It depends on how entangled God is with the rest of us. If He can make the observation, and then keep a completely straight face forever (never leak any information about the result in any way), then His mighty observation would not collapse the wave, from our perspective.
That’s why sparrows can be in so many places! (Matthew 10:29)
When you hear about “observations”, in the context of quantum mechanics, it usually takes the form of some smart-looking, glasses-wearing, dude saying things like “a particle is in a ‘super-position’ of states until someone observes it, and then suddenly it’s in only one state”. The misconception here is that the universe as a whole (which includes people and Gods and whatnot) is in one state, and only tiny things can be in many states.
The traditional thought experiment for talking about this is “Schrödinger’s Cat”. Schrödinger puts his cat into a purfectly information-proof box, so that there’s no way to see what’s going on inside. Also, he rigs up something deadly that has some chance of killing the cat in the next day or so. Before the box is opened, the cat is both alive and dead, but afterward the cat is either alive or dead. The cat undergoes “wave function collapse”.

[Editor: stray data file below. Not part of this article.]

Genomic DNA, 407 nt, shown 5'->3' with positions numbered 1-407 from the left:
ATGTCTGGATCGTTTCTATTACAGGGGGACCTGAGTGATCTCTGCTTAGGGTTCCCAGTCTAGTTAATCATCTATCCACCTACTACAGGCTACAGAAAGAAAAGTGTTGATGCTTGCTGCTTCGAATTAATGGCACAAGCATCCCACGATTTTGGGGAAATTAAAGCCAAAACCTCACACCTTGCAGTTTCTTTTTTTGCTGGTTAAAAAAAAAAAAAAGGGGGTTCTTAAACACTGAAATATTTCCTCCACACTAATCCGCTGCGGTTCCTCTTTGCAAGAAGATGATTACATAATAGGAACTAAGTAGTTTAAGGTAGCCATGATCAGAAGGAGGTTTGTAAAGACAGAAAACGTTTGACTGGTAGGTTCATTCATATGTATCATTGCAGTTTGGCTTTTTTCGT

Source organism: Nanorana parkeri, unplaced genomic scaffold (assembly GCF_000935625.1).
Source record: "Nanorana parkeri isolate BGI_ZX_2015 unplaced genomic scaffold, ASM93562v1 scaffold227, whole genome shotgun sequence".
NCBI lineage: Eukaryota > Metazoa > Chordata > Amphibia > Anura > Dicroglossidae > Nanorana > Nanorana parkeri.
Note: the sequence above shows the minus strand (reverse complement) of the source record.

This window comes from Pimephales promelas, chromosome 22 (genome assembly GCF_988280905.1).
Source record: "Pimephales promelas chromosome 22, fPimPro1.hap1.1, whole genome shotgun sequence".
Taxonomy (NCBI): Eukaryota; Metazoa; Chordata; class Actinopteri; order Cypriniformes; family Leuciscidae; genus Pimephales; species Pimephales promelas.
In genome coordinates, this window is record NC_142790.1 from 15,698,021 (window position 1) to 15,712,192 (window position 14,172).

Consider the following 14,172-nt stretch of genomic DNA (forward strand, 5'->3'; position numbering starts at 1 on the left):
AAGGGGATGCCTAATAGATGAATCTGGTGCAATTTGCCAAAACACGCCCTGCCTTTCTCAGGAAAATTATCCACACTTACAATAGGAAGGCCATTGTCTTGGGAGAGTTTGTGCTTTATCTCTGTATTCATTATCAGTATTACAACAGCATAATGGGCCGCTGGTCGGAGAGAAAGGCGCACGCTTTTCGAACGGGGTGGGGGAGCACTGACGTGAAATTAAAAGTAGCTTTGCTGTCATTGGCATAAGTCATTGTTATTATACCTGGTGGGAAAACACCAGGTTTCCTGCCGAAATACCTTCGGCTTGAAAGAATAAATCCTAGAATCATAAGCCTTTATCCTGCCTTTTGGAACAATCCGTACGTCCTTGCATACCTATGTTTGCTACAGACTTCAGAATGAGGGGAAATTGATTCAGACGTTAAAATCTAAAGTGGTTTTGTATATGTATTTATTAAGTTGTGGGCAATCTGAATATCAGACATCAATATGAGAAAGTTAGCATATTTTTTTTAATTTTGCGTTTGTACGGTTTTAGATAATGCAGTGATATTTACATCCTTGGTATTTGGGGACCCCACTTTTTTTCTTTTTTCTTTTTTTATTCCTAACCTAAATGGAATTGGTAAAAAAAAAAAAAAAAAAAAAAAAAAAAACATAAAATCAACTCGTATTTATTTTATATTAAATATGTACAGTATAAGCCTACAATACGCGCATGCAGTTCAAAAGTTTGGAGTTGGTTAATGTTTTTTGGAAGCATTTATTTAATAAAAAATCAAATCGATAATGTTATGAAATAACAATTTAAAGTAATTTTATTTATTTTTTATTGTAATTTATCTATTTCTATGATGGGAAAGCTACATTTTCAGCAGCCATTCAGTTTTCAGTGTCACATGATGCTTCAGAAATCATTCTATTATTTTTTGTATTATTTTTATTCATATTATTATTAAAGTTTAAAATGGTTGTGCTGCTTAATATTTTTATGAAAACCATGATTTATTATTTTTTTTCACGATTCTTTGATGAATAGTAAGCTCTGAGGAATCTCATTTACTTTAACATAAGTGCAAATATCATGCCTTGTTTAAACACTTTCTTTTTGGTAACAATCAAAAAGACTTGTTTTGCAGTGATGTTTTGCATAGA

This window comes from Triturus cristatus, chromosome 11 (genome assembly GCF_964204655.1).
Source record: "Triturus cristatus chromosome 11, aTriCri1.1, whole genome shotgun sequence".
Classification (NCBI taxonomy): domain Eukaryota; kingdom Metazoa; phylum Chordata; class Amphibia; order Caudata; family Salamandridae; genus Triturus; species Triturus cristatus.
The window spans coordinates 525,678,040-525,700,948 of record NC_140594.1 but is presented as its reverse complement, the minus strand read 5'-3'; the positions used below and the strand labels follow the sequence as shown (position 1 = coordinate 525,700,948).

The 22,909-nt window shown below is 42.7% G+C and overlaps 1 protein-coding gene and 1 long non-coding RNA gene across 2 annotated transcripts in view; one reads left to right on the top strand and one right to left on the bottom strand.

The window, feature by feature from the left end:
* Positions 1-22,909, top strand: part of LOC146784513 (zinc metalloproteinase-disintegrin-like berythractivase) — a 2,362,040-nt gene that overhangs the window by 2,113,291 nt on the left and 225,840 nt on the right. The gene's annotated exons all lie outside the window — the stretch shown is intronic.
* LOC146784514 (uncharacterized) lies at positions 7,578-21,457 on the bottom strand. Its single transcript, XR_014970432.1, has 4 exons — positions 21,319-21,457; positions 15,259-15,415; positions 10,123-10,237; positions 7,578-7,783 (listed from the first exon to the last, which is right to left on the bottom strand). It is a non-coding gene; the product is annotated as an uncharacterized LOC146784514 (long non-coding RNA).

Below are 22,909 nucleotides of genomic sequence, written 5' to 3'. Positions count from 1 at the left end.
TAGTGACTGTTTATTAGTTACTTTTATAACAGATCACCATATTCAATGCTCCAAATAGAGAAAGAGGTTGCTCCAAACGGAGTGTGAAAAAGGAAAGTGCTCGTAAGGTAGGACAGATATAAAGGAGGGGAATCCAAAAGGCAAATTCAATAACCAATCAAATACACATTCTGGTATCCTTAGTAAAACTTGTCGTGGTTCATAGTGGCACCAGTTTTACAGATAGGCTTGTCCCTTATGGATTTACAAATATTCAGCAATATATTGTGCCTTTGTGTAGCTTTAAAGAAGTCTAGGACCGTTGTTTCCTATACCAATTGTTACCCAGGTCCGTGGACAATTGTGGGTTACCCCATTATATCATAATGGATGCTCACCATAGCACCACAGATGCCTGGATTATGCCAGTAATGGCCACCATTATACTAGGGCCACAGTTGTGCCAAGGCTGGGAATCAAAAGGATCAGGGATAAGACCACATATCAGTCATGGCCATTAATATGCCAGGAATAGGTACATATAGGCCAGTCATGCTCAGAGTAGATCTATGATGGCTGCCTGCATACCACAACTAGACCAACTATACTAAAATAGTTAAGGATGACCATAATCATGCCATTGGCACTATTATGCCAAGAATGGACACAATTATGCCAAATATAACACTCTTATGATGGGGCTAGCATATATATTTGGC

This is a metaphor for, for example, the photons in the double slit experiment. Each can demonstrably go through both slits, but if you determine which slit a photon goes through, then it only goes through one.
Unfortunately, this has been taken as a rallying cry for a lot of bad physics. A better thought experiment (and one which gets closer to explaining the answer to the question) is “Schrödinger’s Graduate Student”.
Repeat the cat in a box experiment, but this time Schrödinger finds that, overcome by quantum grief, he cannot bring himself to open the box. Instead, he goes out for tea or something and has a graduate student complete the experiment for him. Once done, the student then finds Schrödinger and reports the results.
But, since Prof. Schrödinger hasn’t observed the graduate student yet, from his perspective the cat and student are still in a super-position of states. The only difference is that now they’re entangled. They’re in a combination of the “dead-cat/horrified-student” and “living-cat/cautiously-optimistic-student” states. When the student finally reports the results to Schrödinger, then the cat/student wave function collapses (from his perspective).
In practice of course, there’s information leaking all over the place. Considering all of the different paths that information can take: chemicals, air movement, stray photons, gravity, etc. it’s really hard to construct “information-proof-anythings”. If someone on the far side of the planet sneezes you’ll be entangled with that event within moments. That’s not saying as much as it sounds like it is. Essentially, you don’t have to worry much about “big and nearby” events (like sneezing on Earth) being in multiple states.
So, say there’s a God, and say that he/she/it/they/we observes every quantum event. As far as each of us are concerned, unless God somehow conveys the information (burning bush, cheeky glance) he’ll/she’ll/it’ll/they’ll/we’ll be in the same position as the graduate student was before he delivered the results to Schrödinger.
So, in order to keep a quantum event many-stated and quantumy (from our perspective), all that an all-seeing God needs to do is play it cool, and not reveal any clues, whatsoever, about that event.